CBO Still Unsure Whether Recent Health Care Slowdown Means Lower Long-Term Growth
Update: The second graph has been corrected to show the correct year for each line.
It is no secret that the growth of federal health care spending is key to the government’s long-term fiscal outlook. With evidence growing that at least some portion of the recent slowdown in health care cost growth represents structural changes in the health care system, the Congressional Budget Office (CBO) revised downward their estimates of health care spending over the coming years from their last Long-Term Budget Outlook in 2012. Despite improved projections in the near term, however, CBO’s projected long-term growth rates remain nearly unchanged and still far in excess of per capita economic growth. Moreover, the short-term gains actually erode over time due to increased projections of longevity.
In fact, while spending on Medicare is now estimated to be 4 percent lower over the next decade than it was last year, CBO actually increased its projections of program growth after 2023 (from an average annual rate of 6.4% from 2023-2050 to 6.5%). Even within a decade, though excess cost growth (the per beneficiary growth above economic growth per capita) for Medicare is expected to average only 0.3 percent (in part due to the effects of the 24 percent physician payment cut dictated by the Sustainable Growth Rate formula), it is expected to rise back to 1.4 percent by 2023, which has been a more typical level in the past.
Part of the explanation is that CBO now expects higher per beneficiary spending growth in the 2020s and only slightly lower growth thereafter. Looking at the causes of the recent slowdown, CBO explains that “even the portion of the recent slowdown that reflects structural changes in payment mechanisms or in how care is delivered may represent [a] one-time downward shift in costs rather than a persistent reduction in the growth rate.”
On a more positive note, CBO now also predicts that Americans will live longer than previously anticipated. While increased longevity would be great news, it also means higher spending on programs to support older Americans, particularly Medicare and Social Security.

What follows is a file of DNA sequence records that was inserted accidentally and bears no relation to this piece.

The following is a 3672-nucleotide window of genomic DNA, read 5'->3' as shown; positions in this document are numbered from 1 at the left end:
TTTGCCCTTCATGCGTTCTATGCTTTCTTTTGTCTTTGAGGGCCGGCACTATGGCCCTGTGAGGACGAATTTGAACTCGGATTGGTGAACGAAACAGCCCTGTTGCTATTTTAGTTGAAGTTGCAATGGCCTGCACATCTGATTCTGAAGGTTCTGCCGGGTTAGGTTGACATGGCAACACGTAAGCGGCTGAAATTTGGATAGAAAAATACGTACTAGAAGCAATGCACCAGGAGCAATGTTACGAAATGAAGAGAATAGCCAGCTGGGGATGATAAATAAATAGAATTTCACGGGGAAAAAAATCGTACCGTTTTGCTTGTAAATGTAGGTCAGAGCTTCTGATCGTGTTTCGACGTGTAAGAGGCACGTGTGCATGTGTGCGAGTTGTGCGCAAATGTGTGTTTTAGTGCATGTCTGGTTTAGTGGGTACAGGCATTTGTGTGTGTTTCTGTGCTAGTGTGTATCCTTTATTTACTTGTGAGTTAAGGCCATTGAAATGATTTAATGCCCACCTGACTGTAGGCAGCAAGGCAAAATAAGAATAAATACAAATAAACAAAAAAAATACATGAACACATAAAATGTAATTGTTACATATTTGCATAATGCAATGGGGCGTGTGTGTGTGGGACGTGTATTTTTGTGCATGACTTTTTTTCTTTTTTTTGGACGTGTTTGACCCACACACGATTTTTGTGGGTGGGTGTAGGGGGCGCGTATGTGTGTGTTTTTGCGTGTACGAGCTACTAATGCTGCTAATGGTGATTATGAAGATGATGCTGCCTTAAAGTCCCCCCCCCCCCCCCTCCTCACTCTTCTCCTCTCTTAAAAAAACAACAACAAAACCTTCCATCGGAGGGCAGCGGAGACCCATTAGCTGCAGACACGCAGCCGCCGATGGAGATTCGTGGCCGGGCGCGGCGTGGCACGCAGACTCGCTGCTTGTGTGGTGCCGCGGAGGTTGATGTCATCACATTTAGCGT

Therefore, as you can see in the graph below, Medicare spending in CBO’s latest projections actually slowly catches up to last year’s estimates, surpassing them in 2054. This also happens when looking at all major federal health care programs, although the catch up would not be complete until 2076.
Importantly, even if the recent health care slowdown did continue in full, a significant portion of the growth in federal health care programs over the next couple of decades is driven by demographics rather than health costs. In fact, the retirement of the baby-boom population and growing life expectancy are projected to account for 35 percent of the growth of major health care programs by 2038, with the remainder attributed to excess health care cost growth (40 percent) and the Affordable Care Act’s coverage expansions (26 percent).
CBO’s updated projections are an important reminder that controlling health care cost growth over the long-term remains arguably the most critical challenge facing the federal budget. While the recent slowdown is encouraging, more almost certainly must be done. To change the spending trajectory over the long-term, reforms will likely need to be made to the way we deliver and pay for care. Fortunately, as a recent paper from the Moment of Truth Project shows, a consensus appears to be building on the types of reforms that can help bend the health care cost curve while also improving the patient experience.